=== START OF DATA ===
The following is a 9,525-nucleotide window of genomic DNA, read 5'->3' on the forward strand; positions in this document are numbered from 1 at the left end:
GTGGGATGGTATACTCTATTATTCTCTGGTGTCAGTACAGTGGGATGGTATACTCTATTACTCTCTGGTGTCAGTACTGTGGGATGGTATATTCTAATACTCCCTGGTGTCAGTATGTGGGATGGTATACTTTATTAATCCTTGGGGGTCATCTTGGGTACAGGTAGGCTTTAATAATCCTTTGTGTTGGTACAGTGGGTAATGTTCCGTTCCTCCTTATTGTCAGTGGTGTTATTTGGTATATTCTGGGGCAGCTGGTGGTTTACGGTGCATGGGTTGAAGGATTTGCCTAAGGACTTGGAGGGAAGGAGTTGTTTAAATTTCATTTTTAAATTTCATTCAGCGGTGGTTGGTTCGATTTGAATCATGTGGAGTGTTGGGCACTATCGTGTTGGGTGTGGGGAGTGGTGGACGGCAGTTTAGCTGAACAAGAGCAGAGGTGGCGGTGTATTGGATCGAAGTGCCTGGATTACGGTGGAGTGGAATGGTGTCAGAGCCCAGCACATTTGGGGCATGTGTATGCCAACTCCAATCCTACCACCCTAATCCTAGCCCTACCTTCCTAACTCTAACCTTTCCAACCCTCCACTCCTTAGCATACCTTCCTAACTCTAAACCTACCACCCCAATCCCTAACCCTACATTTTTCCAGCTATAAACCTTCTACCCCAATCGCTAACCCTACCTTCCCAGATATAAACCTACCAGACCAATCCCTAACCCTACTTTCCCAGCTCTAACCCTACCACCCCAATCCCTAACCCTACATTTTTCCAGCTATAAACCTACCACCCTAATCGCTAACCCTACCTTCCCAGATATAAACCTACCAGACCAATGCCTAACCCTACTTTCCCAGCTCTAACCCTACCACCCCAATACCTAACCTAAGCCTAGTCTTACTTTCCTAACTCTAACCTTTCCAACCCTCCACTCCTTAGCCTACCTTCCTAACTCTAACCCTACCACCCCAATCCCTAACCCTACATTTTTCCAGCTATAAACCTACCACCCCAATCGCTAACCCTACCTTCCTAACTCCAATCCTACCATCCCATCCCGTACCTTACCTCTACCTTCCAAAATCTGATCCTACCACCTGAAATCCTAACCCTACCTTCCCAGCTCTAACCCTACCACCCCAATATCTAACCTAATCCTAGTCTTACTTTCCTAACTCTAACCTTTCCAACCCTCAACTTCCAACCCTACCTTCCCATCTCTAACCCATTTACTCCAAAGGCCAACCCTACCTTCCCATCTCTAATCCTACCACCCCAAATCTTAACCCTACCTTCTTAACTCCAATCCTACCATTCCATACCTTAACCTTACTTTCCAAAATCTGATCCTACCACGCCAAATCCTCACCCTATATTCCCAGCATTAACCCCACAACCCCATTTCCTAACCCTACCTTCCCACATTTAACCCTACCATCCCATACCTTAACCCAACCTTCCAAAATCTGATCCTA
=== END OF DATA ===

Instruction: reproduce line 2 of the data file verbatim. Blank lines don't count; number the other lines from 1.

GTGGGATGGTATACTCTATTATTCTCTGGTGTCAGTACAGTGGGATGGTATACTCTATTACTCTCTGGTGTCAGTACTGTGGGATGGTATATTCTAATACTCCCTGGTGTCAGTATGTGGGATGGTATACTTTATTAATCCTTGGGGGTCATCTTGGGTACAGGTAGGCTTTAATAATCCTTTGTGTTGGTACAGTGGGTAATGTTCCGTTCCTCCTTATTGTCAGTGGTGTTATTTGGTATATTCTGGGGCAGCTGGTGGTTTACGGTGCATGGGTTGAAGGATTTGCCTAAGGACTTGGAGGGAAGGAGTTGTTTAAATTTCATTTTTAAATTTCATTCAGCGGTGGTTGGTTCGATTTGAATCATGTGGAGTGTTGGGCACTATCGTGTTGGGTGTGGGGAGTGGTGGACGGCAGTTTAGCTGAACAAGAGCAGAGGTGGCGGTGTATTGGATCGAAGTGCCTGGATTACGGTGGAGTGGAATGGTGTCAGAGCCCAGCACATTTGGGGCATGTGTATGCCAACTCCAATCCTACCACCCTAATCCTAGCCCTACCTTCCTAACTCTAACCTTTCCAACCCTCCACTCCTTAGCATACCTTCCTAACTCTAAACCTACCACCCCAATCCCTAACCCTACATTTTTCCAGCTATAAACCTTCTACCCCAATCGCTAACCCTACCTTCCCAGATATAAACCTACCAGACCAATCCCTAACCCTACTTTCCCAGCTCTAACCCTACCACCCCAATCCCTAACCCTACATTTTTCCAGCTATAAACCTACCACCCTAATCGCTAACCCTACCTTCCCAGATATAAACCTACCAGACCAATGCCTAACCCTACTTTCCCAGCTCTAACCCTACCACCCCAATACCTAACCTAAGCCTAGTCTTACTTTCCTAACTCTAACCTTTCCAACCCTCCACTCCTTAGCCTACCTTCCTAACTCTAACCCTACCACCCCAATCCCTAACCCTACATTTTTCCAGCTATAAACCTACCACCCCAATCGCTAACCCTACCTTCCTAACTCCAATCCTACCATCCCATCCCGTACCTTACCTCTACCTTCCAAAATCTGATCCTACCACCTGAAATCCTAACCCTACCTTCCCAGCTCTAACCCTACCACCCCAATATCTAACCTAATCCTAGTCTTACTTTCCTAACTCTAACCTTTCCAACCCTCAACTTCCAACCCTACCTTCCCATCTCTAACCCATTTACTCCAAAGGCCAACCCTACCTTCCCATCTCTAATCCTACCACCCCAAATCTTAACCCTACCTTCTTAACTCCAATCCTACCATTCCATACCTTAACCTTACTTTCCAAAATCTGATCCTACCACGCCAAATCCTCACCCTATATTCCCAGCATTAACCCCACAACCCCATTTCCTAACCCTACCTTCCCACATTTAACCCTACCATCCCATACCTTAACCCAACCTTCCAAAATCTGATCCTA